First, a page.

As noted by Houses and Holes earlier, the University of Canberra National Centre for Social and Economic Modelling has released new analysis showing that in the absence of tax cuts, the effect of people being pushed into higher tax brackets because of inflation (“bracket creep”) would increase total personal income taxes by 21% or $32.5 billion within a decade.
While such ‘taxation by stealth’ would go a long way to restoring the Federal Budget back to balance, it poses great risks for the Australian economy and the social fabric.
First, as argued by Professor John Freebairn today, the collection of each dollar of personal income tax costs the economy between 30 cents and 40 cents, making it a relatively inefficient tax. An escalation in personal tax collections would, therefore, be a major drag on productivity, reducing Australia’s growth potential and living standards.
Second, allowing personal taxes to rise ahead of other forms of taxation risks creating a nation of working tax slaves, as today’s generation Xers, Ys and Zs are forced to pay more tax (and consume less) in order to fund the growing army of retired Australians, many of whom also enjoy generous taxpayer entitlements.
Clearly, Australia desperately needs fundamental tax reform. But what exactly?
As shown below, the Federal Budget is primarily funded via four forms of taxes:
- Personal taxes, which comprise roughly half of all revenue, and will increase their share without reform;
- Company taxes, which comprise less than a quarter of revenue;
- GST, which comprises around one-sixth of revenue; and
- Indirect taxes, such as fuel excise, whose share is similar to GST, but projected to shrink over time, since it is no longer linked to inflation.
Raising company tax is not a viable option for Australia. As noted yesterday, Australia already has one of the highest reliance on company taxes in the OECD. The Henry Tax Review also found that company taxes are one of the most distorting forms of taxation going around, with a “marginal excess burden” – i.e. the loss in consumer welfare relative to the net gain in government revenue – of 40%, because “it is applied to capital, which is highly mobile” (see next chart).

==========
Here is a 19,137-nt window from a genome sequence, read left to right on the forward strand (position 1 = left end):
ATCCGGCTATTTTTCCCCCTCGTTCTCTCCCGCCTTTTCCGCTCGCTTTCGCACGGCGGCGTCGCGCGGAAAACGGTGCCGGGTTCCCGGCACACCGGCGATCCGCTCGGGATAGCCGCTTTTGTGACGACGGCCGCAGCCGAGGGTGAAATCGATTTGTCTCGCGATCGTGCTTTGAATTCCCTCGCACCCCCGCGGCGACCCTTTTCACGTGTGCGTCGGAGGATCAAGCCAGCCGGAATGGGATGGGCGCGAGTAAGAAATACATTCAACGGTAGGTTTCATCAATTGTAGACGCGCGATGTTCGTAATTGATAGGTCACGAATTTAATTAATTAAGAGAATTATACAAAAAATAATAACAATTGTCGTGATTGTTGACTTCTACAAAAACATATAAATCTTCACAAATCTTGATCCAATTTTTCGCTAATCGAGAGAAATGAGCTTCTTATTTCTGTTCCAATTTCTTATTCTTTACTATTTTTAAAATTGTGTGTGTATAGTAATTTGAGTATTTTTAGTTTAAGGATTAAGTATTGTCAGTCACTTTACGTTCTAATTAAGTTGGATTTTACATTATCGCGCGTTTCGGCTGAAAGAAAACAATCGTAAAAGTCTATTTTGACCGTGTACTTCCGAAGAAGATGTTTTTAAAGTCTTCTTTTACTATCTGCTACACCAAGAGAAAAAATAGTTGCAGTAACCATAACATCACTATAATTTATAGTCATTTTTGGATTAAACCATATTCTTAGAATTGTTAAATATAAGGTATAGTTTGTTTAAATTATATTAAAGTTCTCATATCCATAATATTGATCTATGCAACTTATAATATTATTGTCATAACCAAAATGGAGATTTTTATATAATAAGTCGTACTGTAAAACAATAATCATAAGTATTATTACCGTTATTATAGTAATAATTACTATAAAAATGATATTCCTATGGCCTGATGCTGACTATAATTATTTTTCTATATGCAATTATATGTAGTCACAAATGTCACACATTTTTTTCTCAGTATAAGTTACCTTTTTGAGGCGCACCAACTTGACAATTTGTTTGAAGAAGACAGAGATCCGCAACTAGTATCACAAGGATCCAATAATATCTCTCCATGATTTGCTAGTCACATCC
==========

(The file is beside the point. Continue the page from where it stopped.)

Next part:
Clearly, boosting the GST and/or reinstating indexation of fuel excise are good options. Again, according to Professor John Freebairn, both taxes are highly efficient and “changing the tax mix from (income taxes to indirect taxes) brings gains of 20c to 30c in the dollar and beats anything that a major corporation could do on productivity”. The Henry Tax Review supports Freebairn’s claim, with a marginal excess burden arising from the GST of just 8%, because it is broadly applied, is difficult to avoid, and does not significantly distort behaviour.
Unfortunately, the Government has so far shown minimal interest in broadening or raising the GST. During last year’s election campaign, Tony Abbott ruled-out changing the GST, not only for this term but altogether, stating: “The GST will not change. Full stop. End of story”. While nothing is ever set in stone, and the Coalition’s position can always change (just as it did under John Howard), it does make reform less likely. Meanwhile, reinstating the indexation of petrol excise could be even more unpopular, particularly if petrol prices begin to rise as the Australian dollar trends lower.
As noted yesterday, the Government could also look to raise taxes through broad-based land taxes and resource rent taxes. While not shown in the chart above, both taxes would have similar efficiency to the Petroleum Resource Rent Tax (PRRT) and Municipal rates, since they would be applied to a tax base that is completely immobile – land. They are also more equitable than consumption taxes.
A broad-based land tax would also have more favourable distributional impacts than the GST, and would effectively boost land supply and help make infrastructure investment self-financing for governments.
Again, reform in these areas would also be very difficult. Wealthy, well connected, landholders would likely scream blue murder if a land tax was introduced (effectively removing a comfy tax haven), whereas the Government has obviously painted itself into a corner on resource rent taxes, given that it lobbied so hard against “Labor’s great big tax”.
Ultimately, fundamental tax reform is essential if Australia is to achieve the types of productivity reform required to grow living standards as the population ages. But reform won’t be easy, and will require strong political leadership and a retreat from entrenched ideological positions.